Surface, radar, and satellite observations were made in addition to the aircraft measurements. Ground-based temperature, wind, and precipitation measurements, along with photographs of the snowflakes, were taken by Atmospheric Environment Service (AES) personnel at Torbay, located 5 km north of the St. John’s airport. A 5-cm wavelength weather radar with a range of 200 km was operated in scanning mode from a site at Holyrood, located 40 km southwest of the St. John’s airport. Unfortunately, the digital recorder for this radar was inoperative on 14 February and only hard copies produced in real time are available for analysis. Additional radar measurements were recorded using the University of Toronto (UT) portable 3-cm Doppler radar (Thomson and List 1996) that was located at Torbay. The UT radar has a usable range of 30 km and was operated in both PPI and RHI modes. National Oceanic and Atmospheric Administration GOES-7 and SSM/I satellite observations were also used in our analysis.

3. Summary of in situ observations

A relatively weak center of low-pressure was analyzed at 0000 UTC on 14 February 1992 approximately 200 km east of Cape Hatteras, North Carolina, and tracked north along the east coast of the United States and then northeast off the east coast of Canada. The center of the low pressure was about 300 km south of the coast of Newfoundland by 0000 UTC 15 February. Aircraft observations were made from 1930 to 2330 UTC on 14 February. Figure 2 shows the position of the surface low at 0000 UTC 15 February and the aircraft track in both plan and profile views, incorporating thermodynamic, air motion, and microphysics measurements. Figures 2a,b,c are aligned so that the time and position information from one panel can be referenced by vertical registration to the other panels in the figure. For example, the wind and thermodynamic observations shown in Fig. 2b were analyzed from L2D2 dropsondes released during the first aircraft pass shown at 4.9 km in Fig. 2a, before the aircraft made the step-down traverses through the storm. The positions of the dropsonde releases are shown in the plan view in Fig. 2c.

The first aircraft leg began at 2003 UTC and was directed from northeast to southwest (shown going from right to left in Fig. 2a) at 4880-m (MSL) pressure altitude (545 mb). The air temperature at the northeast end of the leg was −20.5°C and increased monotonically (as shown in Fig. 2b) toward the warm front to −16.5°C at the southwest turnaround point. Until 2038 UTC, measurements of precipitation and cloud particles by the 2D-P and 2D-G probes showed mostly dendrites and unidentifiable habits <1 mm in size at concentrations of about 20 L−1. Measurements from the PMS FSSP probe showed a flat distribution of particles in the 3–45 μm range with an average concentration of ∼5 cm−3. Heymsfield and Miloshevich (1989) have shown that FSSP concentrations of this magnitude in the presence of ice can be attributed to scattering from ice particles. This was supported in our measurements by an absence of supercooled LWC detected by the Rosemount icing rod.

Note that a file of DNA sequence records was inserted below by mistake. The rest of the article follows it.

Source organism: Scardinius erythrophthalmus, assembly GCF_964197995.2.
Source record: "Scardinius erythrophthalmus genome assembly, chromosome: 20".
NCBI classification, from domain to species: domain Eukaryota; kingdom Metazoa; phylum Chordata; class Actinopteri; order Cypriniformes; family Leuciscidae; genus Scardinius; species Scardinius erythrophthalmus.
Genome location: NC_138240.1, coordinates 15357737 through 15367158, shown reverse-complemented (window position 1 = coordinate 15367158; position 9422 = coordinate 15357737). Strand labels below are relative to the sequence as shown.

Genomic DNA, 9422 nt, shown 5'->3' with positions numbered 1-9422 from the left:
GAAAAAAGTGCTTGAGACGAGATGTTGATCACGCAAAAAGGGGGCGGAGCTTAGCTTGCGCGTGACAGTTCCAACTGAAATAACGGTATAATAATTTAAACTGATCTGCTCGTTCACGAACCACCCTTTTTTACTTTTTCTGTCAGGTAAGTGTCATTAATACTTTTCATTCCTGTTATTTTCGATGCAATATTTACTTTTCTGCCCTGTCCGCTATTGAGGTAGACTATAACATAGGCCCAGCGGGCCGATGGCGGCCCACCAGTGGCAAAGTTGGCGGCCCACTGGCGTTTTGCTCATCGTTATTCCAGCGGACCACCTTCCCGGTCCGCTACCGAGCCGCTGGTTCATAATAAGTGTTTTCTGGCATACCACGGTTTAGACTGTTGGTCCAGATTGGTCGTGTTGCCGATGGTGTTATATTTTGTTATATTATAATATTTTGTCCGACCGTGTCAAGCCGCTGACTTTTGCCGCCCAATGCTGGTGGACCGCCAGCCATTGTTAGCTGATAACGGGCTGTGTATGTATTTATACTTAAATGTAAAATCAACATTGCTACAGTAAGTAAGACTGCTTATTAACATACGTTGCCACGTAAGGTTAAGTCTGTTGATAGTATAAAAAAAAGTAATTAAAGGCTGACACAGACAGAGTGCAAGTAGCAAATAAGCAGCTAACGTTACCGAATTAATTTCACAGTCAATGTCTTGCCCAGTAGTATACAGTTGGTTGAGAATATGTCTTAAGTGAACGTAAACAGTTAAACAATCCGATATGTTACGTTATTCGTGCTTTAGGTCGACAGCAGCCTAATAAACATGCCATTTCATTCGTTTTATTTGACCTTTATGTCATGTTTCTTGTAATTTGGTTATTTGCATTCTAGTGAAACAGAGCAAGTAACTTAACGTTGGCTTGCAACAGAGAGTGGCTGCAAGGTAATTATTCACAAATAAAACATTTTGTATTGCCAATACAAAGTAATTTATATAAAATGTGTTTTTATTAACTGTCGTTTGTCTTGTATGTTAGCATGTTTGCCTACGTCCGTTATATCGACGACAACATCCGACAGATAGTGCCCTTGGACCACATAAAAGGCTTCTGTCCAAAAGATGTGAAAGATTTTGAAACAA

At 2039 UTC, the aircraft encountered a region with strikingly different microphysical characteristics that extended for about 30 km at the southwest end of the first aircraft leg (Fig. 2). In this region, the temperature was −17°C, mean cloud droplet diameter was 21 μm, cloud droplet concentration was 25–40 cm−3, and measurements by the FSSP and King probes showed LWC that ranged from 0.1 to 0.25 g m−3. The mean diameter and LWC may be slightly overestimated by the FSSP because the measurements were in mixed-phase cloud, where scattering from ice particles may be interpreted as large drops by the FSSP. However, the average LWC measured by the FSSP in this region agreed to within about 10% of the King LWC measurement. These CASP II measurements compare to median in-cloud values of 0.1 g m−3 for LWC, 60–100 droplets cm−3, and a median droplet diameter near 16 μm found by Isaac (1991) for all flights during CASP I conducted in 1986. Dendrites (including radiating assemblages) 3–5 mm in diameter were observed in concentrations of ∼1 m−3, and were often clumped together, as shown in Fig 3. Analysis of equivalent potential temperature (θe) from the dropsonde data shows that e/dz ⩽ 0 in this region (Fig. 2), suggesting weak convective instability. Figure 2 also depicts this region of weak convective instability by the stippled area in the upper-left corner of the panel showing microphysical measurements.

Hobbs and Locatelli (1978) and Herzegh and Hobbs (1980) previously reported that midlevel instability was important for producing conditions necessary for the initial growth of small dendritic crystals that later grew through aggregation at lower altitudes. Regardless of the mechanism forming liquid cloud in this region, it is clear that circumstances were favorable for the initial rapid growth of dendrites; that is, the cloud was at water saturation and the water–ice saturation vapor pressure difference reaches a maximum near −15°C. It is well known (e.g., Pruppacher and Klett 1978) that diffusional growth rates of ice crystals reach their maximum near −15°C due to vapor pressure differences and crystal shape considerations.